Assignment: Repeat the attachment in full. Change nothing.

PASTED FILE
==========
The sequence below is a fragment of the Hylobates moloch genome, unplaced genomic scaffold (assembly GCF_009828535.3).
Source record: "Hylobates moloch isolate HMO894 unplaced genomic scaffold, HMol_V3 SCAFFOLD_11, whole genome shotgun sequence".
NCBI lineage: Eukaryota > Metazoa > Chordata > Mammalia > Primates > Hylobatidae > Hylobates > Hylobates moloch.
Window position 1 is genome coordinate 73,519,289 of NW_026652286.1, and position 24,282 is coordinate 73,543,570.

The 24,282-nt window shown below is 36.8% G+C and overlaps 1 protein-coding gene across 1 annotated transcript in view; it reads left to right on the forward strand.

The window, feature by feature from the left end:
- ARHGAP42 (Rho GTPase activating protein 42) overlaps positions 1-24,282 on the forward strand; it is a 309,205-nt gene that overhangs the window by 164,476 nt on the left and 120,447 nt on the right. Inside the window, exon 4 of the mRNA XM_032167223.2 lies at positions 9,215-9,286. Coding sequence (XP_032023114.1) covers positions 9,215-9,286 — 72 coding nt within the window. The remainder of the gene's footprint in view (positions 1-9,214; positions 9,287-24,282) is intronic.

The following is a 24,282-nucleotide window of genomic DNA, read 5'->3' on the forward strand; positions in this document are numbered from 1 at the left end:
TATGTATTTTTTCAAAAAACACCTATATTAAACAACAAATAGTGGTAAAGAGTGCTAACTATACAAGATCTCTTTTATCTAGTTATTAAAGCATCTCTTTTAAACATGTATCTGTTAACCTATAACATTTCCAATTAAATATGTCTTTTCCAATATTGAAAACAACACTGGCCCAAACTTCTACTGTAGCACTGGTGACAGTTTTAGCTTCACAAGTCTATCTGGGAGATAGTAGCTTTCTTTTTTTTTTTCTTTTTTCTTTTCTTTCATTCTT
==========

The sequence below is a fragment of the Hylobates moloch genome, unplaced genomic scaffold (assembly GCF_009828535.3).
Source record: "Hylobates moloch isolate HMO894 unplaced genomic scaffold, HMol_V3 SCAFFOLD_11, whole genome shotgun sequence".
NCBI lineage: Eukaryota > Metazoa > Chordata > Mammalia > Primates > Hylobatidae > Hylobates > Hylobates moloch.
Window position 1 is genome coordinate 73,519,289 of NW_026652286.1, and position 24,282 is coordinate 73,543,570.

The 24,282-nt window shown below is 36.8% G+C and overlaps 1 protein-coding gene across 1 annotated transcript in view; it reads left to right on the forward strand.

The window, feature by feature from the left end:
- ARHGAP42 (Rho GTPase activating protein 42) overlaps positions 1-24,282 on the forward strand; it is a 309,205-nt gene that overhangs the window by 164,476 nt on the left and 120,447 nt on the right. Inside the window, exon 4 of the mRNA XM_032167223.2 lies at positions 9,215-9,286. Coding sequence (XP_032023114.1) covers positions 9,215-9,286 — 72 coding nt within the window. The remainder of the gene's footprint in view (positions 1-9,214; positions 9,287-24,282) is intronic.

The following is a 24,282-nucleotide window of genomic DNA, read 5'->3' on the forward strand; positions in this document are numbered from 1 at the left end:
TATGTATTTTTTCAAAAAACACCTATATTAAACAACAAATAGTGGTAAAGAGTGCTAACTATACAAGATCTCTTTTATCTAGTTATTAAAGCATCTCTTTTAAACATGTATCTGTTAACCTATAACATTTCCAATTAAATATGTCTTTTCCAATATTGAAAACAACACTGGCCCAAACTTCTACTGTAGCACTGGTGACAGTTTTAGCTTCACAAGTCTATCTGGGAGATAGTAGCTTTCTTTTTTTTTTTCTTTTTTCTTTTCTTTCATTCTT